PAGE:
Antonio Brown Belongs in the Upper Echelon of All-Time Wide Receivers

Matt Kryger / The Star

Tony Toe Tap

It very well may be the most fitting nickname in sports.


In the final drive of a crucial game against the Saints, Antonio Brown made this ridiculous sideline catch on 4th and 15. This was Brown’s 14th reception of a game in which he also put up 185 yards and scored twice. No matter what coverage the Saints threw at the Steelers, Brown could not be stopped.

This has been the story of his entire career.

Unchecked Dominance

In his first full season (2011), Brown put up his first 1000 receiving yard season at the age of 23. He wasn’t a full-time starter until 2012 and he wasn’t healthy until 2013. Then, as a 25-year-old, Brown put up 1499 yards on 110 catches and added in 8 touchdowns. It was an elite year from a late-round draft pick, more than the Steelers anticipated when they picked him in the 2010 NFL Draft.

That was just the start. In 2014, Brown logged 1698 receiving yards and 13 touchdowns on 129 receptions. Since this break-out season, the Pittsburgh Steeler star has performed at an incredible level. (* represents Pro Bowl, + represents First-Team All-Pro)

SeasonGames PlayedReceptionsReceiving YardsReceiving TouchdownsCatch Percentage

Year after year, Brown continued to separate himself from the other elite pass-catchers of his era. He could notch his fifth consecutive season as a First-Team All-Pro this year, tying Jerry Rice’s longest streak.


Brown has proven that he will tear apart defenses no matter how they try to stop him. In a 2017 Divisional Round game against the Jacksonville Jaguars, people were unsure whether Brown and the Steelers offense would be able to maintain their proficiency.

The stout Jacksonville defense allowed an average passer rating of just 68.5. Since 2010, only the 2013 Seahawks defense conceded a lower rating. The same Seahawks that held the greatest offense in NFL history to 8 points in the Super Bowl. The Jaguars’ secondary was statistically superior to the 2015 Broncos defense in every major statistical category — completion percentage allowed, average yards per attempt allowed, passer rating allowed, yards per game allowed. The same 2015 Broncos defense that held the league’s highest scoring team to 10 points in the Super Bowl. Needless to say, the Jaguars were a very scary team defensively. Cornerbacks Jalen Ramsey and A.J. Bouye were both Pro Bowlers and Ramsey was a First-Team All-Pro. It was going to be a tough outing for the Steelers’ offense.

Antonio Brown proceeded to catch 7 passes for 132 yards and two touchdowns.

 Catch PercentageReceiving YardsReceiving TouchdownsPasser Rating
Antonio Brown's Stats Versus Jaguars63.6%132.02.00144.7 (Roethlisberger's rating when passing to Brown)
Jaguars' Defense Average Stats Allowed56.8%169.91.0668.5

One wide receiver single-handedly performed as well as entire offenses did against this defense. Considering the passing era that they’re playing in, one could argue that the Jaguars secondary was the greatest of all-time. Antonio Brown toasted them.


On both touchdowns, there was great coverage by one of the better defensive backs in the NFL. Of course, you need more than great coverage against Antonio Brown. Ben Roethlisberger has the utmost confidence in Brown on any given play — why wouldn’t he? He’s the best receiver in the game and he continues to prove it on a nightly basis. How many players could make that catch on a crucial fourth down against one of the best secondaries in the history of the NFL? The list is short.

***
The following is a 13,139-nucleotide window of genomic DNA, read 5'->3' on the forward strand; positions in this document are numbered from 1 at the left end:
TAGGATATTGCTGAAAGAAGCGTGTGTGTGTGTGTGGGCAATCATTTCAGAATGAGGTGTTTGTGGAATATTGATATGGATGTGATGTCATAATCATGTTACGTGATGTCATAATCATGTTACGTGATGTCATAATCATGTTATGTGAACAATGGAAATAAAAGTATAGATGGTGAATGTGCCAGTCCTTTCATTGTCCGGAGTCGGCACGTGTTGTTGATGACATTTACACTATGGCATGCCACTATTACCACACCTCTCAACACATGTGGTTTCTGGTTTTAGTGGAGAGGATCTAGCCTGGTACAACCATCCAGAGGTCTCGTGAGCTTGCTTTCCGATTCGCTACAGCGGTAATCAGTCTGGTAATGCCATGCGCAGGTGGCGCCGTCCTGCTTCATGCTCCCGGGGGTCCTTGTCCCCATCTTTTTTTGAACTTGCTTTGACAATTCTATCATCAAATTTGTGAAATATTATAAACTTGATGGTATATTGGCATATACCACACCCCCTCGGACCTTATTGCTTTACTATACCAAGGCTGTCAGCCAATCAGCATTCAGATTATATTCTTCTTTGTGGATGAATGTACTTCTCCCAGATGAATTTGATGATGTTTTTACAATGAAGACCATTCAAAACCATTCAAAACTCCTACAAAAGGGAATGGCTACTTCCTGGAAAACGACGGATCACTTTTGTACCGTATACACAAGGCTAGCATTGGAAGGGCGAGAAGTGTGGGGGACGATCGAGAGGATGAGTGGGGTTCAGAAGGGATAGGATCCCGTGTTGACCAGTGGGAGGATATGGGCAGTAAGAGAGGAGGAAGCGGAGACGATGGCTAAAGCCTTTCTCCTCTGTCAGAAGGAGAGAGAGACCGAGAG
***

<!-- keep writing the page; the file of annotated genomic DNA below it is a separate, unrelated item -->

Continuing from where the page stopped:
Recency bias is a very real thing among sports fans. We tend to overlook the achievements of the past because we’re too caught up with the present. However, nostalgia bias is lesser well-known but just as common. It is the idea of judging the past disproportionately more positively than the present. For instance, there is no argument on who the greatest wide receiver of all-time is — Jerry Rice. But as a result, we overlook the achievements of the great receivers today. The same idea is taking place in the NBA. Many fans refuse to accept that any players will surpass Michael Jordan in the all-time standings. It’s not just that they believe that Jordan is superior to LeBron — that’s a perfectly valid opinion. But many old-timers don’t want to admit that anybody could eventually surpass Jordan. Just like fans ignore that a wide receiver today is playing at the same level of past legends.

Not enough people are paying heed to the remarkable level of play that Antonio Brown has maintained over the past 92 games. In fact, Brown’s six-season peak has arguably been the best of any wide receiver in NFL history.

 SeasonsGames PlayedReceptions Per GameReceiving Yards Per GameReceiving Touchdowns Per GameCatch Percentage (Percentage of Targets Caught)
Antonio Brown2013-2018927.599.40.7366.8%
Jerry Rice1990-1995966.291.20.8367.2%
Randy Moss1998-2003965.587.20.8558.2%
Terrell Owens2000-2006966.087.60.8859.3%
Julio Jones2012-2018976.599.30.4364.3%
Calvin Johnson Jr.2010-2015906.095.00.6957.7%
Larry Fitzgerald2005-2010926.080.70.6260.1%

Brown leads the pack in 2 of the 4 major receiving metrics. His lower receiving touchdown numbers aren’t a concern considering the fact that the Steelers offense is consistently among the highest scoring in the league. Brown also ranks second in the list in catch percentage, behind only the great Jerry Rice.

There is no doubt that Jerry Rice has to be at the top of the all-time rankings because of his longevity. That is not under any contention. The point is that Antonio Brown’s peak over the last 6 seasons has been as good as that of any player in NFL history.

It’s too soon to speak on his longevity.